Public Sector, Public Good

AFSCME members rallied in California against poverty wages and service cuts. Jim West

Dumping on public sector workers is so “common sense” these days that even a few fellow unionists are piling on. The head of the New York City building trades council, Gary LaBarbera, just joined the business-backed “Committee to Save New York,” a group formed solely to advance Governor Andrew Cuomo’s war on public sector unions’ pay and pensions.

Using a line lifted straight from the Chamber of Commerce, LaBarbera said that “without a fiscally sound environment, we will not be able to attract new businesses to the city.”


LaBarbera’s only mouthing what the higher-ups are telling us: the deficit is the greatest threat the country faces, and public unions have engaged in a “silent coup,” as Minnesota Governor Tim Pawlenty put it, taking over government and running it into the ground with supposedly outsized pay and benefit packages.

Labor is bringing down the government and crushing economic recovery? The era of upside-down politics is upon us.

Lawmakers across the political spectrum spent a generation giving big business a free hand in everything from trade policy to environmental protection to financial oversight. But two years after Wall Street crashed the economy, they’ve found a more convenient scapegoat. Those actually responsible for our economic mess have slipped out of the spotlight—though they’re still setting the country’s economic agenda.

LaBarbera and Pawlenty preach “fiscal sanity,” but Congress doesn’t dare go where the money is and raise taxes on the rich—they’d rather rob the Social Security trust fund. No one seems to remember that the richest Americans paid twice as much federal income tax under Nixon as they do under Obama.



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This collective amnesia makes it easy to point the finger at public employees, but it’s also pushing lasting solutions further out of reach.

Despite Washington’s current bout of self-loathing, government spending is a central part of today’s economy and key to its recovery. Last year government outlays accounted for 20 percent of all economic activity, and 22 million people work in federal, state, or local government jobs.

Cutting their pay and laying them off will drive unemployment officially into double digits and extend the economic slump that’s killing the bargaining climate for everyone. And yet hundreds of thousands of city, county, and state workers are bracing for pay cuts and pink slips this year.

When Wall Street speculation drove us to the brink of another Great Depression, it wasn’t the captains of industry who stepped in. It was government—and everyone, from workers to bankers, demanded it do so. For a moment, the idea that government should do something was on the table again.

Beltway politics have snapped back from that moment like a rubber band, but labor shouldn’t lose sight of the fact that big problems require big solutions. Government will always be needed to do things markets can’t or won’t.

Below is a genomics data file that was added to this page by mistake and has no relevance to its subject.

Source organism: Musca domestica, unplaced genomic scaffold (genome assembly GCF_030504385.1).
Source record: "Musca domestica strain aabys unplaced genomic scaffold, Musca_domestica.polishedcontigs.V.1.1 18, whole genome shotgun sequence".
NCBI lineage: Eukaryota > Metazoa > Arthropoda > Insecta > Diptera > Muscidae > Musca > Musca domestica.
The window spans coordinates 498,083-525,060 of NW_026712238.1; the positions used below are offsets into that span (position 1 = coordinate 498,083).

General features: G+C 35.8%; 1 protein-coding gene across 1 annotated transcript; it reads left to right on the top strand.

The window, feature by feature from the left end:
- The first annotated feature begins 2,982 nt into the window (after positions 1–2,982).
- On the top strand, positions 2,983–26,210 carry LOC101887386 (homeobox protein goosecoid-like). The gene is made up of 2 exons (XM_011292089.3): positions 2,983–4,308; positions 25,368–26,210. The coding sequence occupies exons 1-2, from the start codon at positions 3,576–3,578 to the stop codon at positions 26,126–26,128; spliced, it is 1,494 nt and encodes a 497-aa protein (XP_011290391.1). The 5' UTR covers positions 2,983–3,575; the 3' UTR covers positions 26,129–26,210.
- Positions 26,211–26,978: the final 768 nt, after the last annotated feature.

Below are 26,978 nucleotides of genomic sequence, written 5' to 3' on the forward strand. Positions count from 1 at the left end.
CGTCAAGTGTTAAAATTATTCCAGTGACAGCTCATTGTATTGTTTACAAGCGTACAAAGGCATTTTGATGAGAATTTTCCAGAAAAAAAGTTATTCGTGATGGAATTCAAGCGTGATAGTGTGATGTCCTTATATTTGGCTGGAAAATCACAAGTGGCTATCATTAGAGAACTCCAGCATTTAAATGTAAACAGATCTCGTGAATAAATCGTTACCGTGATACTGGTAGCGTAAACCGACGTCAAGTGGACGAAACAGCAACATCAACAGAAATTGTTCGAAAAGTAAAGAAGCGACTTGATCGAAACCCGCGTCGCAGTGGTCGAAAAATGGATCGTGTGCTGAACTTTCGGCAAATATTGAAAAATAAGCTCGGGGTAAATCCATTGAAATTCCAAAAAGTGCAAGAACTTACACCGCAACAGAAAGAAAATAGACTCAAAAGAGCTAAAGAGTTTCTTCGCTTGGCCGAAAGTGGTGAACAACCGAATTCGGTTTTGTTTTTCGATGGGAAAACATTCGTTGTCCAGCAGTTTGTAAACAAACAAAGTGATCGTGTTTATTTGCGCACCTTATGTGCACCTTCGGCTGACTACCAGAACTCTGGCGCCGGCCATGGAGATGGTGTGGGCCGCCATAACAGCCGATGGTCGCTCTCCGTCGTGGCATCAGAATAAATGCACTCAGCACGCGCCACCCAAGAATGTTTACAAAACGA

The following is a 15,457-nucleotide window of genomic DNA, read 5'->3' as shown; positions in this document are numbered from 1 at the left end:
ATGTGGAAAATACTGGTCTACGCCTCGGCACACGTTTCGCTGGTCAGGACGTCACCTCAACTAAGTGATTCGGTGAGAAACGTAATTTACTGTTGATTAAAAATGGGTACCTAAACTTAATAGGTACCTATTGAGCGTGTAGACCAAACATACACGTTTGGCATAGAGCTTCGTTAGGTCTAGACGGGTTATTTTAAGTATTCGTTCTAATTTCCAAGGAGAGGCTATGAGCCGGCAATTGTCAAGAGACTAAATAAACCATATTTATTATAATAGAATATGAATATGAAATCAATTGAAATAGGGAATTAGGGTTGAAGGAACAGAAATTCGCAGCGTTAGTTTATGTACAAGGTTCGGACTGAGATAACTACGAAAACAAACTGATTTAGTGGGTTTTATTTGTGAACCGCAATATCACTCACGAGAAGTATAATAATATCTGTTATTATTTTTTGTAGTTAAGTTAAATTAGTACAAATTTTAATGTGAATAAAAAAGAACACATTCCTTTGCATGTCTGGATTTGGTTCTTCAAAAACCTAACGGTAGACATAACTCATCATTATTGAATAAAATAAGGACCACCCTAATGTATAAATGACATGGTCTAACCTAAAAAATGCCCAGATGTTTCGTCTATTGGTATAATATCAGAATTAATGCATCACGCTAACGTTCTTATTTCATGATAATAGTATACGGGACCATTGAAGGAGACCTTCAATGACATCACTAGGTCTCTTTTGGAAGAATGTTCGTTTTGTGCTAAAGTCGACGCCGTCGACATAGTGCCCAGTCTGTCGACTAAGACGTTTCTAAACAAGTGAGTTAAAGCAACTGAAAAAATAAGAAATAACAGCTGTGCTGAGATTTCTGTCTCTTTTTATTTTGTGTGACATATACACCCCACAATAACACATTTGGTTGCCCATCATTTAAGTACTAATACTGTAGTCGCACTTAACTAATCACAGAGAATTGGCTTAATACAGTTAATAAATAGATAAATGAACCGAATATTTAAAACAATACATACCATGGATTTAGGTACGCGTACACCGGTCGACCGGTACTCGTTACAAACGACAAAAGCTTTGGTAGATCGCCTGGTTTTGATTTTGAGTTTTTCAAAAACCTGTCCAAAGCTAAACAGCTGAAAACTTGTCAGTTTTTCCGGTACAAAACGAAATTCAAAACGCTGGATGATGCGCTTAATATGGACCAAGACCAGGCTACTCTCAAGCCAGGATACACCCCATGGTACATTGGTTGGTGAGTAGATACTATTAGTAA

The Great Depression of the 1930s led to the creation of unemployment insurance and Social Security. It redefined what people expected from their government. A new common sense took root—government can and should do more. This outlook helped inspire everything from seat belts to food safety rules to standards for healthy workplaces—every reform an intrusion on the unfettered workings of the market.

Labor officials like LaBarbera seem to have forgotten that it was their forebears who led the charge for government to improve our lives and protect the little guy from the brutality of the market. The common sense that government can and should act to relieve the suffering of its citizens wasn’t the product of high-minded debate in Congress. Lawmakers moved because tens of thousands took to the streets and sat down in their workplaces, demanding change.


Today plenty of public sector unions are hiding from the resentment the right is whipping up. But if the past 30 years have taught us anything, it’s that keeping your head down doesn’t stop the bleeding.

Plenty of public sector unionists do get it. They’re working together for a strong and expanded public sector:

Teachers in California are taking on the small-government ideology directly with a counter-education and mobilization campaign. Health care unions and postal workers in Canada are linking arms with the communities they serve. Chicago teachers are fighting school closings and the de facto privatization of education.

These unions are championing the issues that matter most for our communities, defending the public good and serving as watchdogs on cronyism and corruption. They know that the common good is not the same as a healthy bottom line for corporations. These are labor’s values, the antidote to the dog-eat-dog individualism of the market.

Banks and big corporations are once again sitting on mountains of cash, and the rich have been stuffing their pockets for decades. The resources are there to tackle today’s big problems: unemployment, the environmental and energy crises, health care and retirement security for everyone.

We can put society’s resources to work in the public interest. The question is whether we’ll keep accepting what we can live with, or start fighting for what we deserve.

A version of this article appeared in Labor Notes #382, January 2011. Don't miss an issue, subscribe today.


ysehwang (not verified) | 01/07/11

Instead of bringing up the ceilings for all workers, so called the "leaders" in the movement are going in bed with neo-liberal and neo-conservative politicians to get what little crumbs are thrown at them. Those leaders should step down and let the progressive and forward thinking folks take over the leadership.